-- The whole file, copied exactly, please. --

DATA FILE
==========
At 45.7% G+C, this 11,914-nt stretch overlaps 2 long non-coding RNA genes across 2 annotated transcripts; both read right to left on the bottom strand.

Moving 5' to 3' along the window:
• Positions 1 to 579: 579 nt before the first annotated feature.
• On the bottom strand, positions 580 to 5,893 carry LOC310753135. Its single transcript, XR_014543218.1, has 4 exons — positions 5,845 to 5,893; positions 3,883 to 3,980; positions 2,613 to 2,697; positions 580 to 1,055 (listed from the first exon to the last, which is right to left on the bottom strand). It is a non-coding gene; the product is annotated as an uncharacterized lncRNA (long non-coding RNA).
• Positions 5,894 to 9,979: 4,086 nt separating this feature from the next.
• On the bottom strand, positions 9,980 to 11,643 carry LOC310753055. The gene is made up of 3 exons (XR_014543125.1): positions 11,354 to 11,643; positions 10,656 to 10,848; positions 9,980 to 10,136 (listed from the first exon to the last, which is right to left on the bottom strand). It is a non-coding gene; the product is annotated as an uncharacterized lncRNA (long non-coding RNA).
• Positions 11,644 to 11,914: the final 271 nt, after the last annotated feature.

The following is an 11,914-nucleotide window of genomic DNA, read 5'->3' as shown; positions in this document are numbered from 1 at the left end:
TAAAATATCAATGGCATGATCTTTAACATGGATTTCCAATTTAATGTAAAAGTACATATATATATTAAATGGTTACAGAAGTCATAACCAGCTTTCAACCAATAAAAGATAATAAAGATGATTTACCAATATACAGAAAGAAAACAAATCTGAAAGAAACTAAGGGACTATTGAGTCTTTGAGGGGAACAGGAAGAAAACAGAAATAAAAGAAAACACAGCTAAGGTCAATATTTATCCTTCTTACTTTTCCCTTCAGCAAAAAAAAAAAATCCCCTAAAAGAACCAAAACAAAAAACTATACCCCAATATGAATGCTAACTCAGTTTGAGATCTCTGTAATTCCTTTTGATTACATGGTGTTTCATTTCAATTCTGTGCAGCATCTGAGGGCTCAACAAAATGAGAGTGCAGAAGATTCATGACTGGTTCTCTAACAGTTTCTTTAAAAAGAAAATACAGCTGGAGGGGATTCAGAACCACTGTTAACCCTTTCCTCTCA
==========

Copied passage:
At 45.7% G+C, this 11,914-nt stretch overlaps 2 long non-coding RNA genes across 2 annotated transcripts; both read right to left on the bottom strand.

Moving 5' to 3' along the window:
• Positions 1 to 579: 579 nt before the first annotated feature.
• On the bottom strand, positions 580 to 5,893 carry LOC310753135. Its single transcript, XR_014543218.1, has 4 exons — positions 5,845 to 5,893; positions 3,883 to 3,980; positions 2,613 to 2,697; positions 580 to 1,055 (listed from the first exon to the last, which is right to left on the bottom strand). It is a non-coding gene; the product is annotated as an uncharacterized lncRNA (long non-coding RNA).
• Positions 5,894 to 9,979: 4,086 nt separating this feature from the next.
• On the bottom strand, positions 9,980 to 11,643 carry LOC310753055. The gene is made up of 3 exons (XR_014543125.1): positions 11,354 to 11,643; positions 10,656 to 10,848; positions 9,980 to 10,136 (listed from the first exon to the last, which is right to left on the bottom strand). It is a non-coding gene; the product is annotated as an uncharacterized lncRNA (long non-coding RNA).
• Positions 11,644 to 11,914: the final 271 nt, after the last annotated feature.

The following is an 11,914-nucleotide window of genomic DNA, read 5'->3' as shown; positions in this document are numbered from 1 at the left end:
TAAAATATCAATGGCATGATCTTTAACATGGATTTCCAATTTAATGTAAAAGTACATATATATATTAAATGGTTACAGAAGTCATAACCAGCTTTCAACCAATAAAAGATAATAAAGATGATTTACCAATATACAGAAAGAAAACAAATCTGAAAGAAACTAAGGGACTATTGAGTCTTTGAGGGGAACAGGAAGAAAACAGAAATAAAAGAAAACACAGCTAAGGTCAATATTTATCCTTCTTACTTTTCCCTTCAGCAAAAAAAAAAAATCCCCTAAAAGAACCAAAACAAAAAACTATACCCCAATATGAATGCTAACTCAGTTTGAGATCTCTGTAATTCCTTTTGATTACATGGTGTTTCATTTCAATTCTGTGCAGCATCTGAGGGCTCAACAAAATGAGAGTGCAGAAGATTCATGACTGGTTCTCTAACAGTTTCTTTAAAAAGAAAATACAGCTGGAGGGGATTCAGAACCACTGTTAACCCTTTCCTCTCA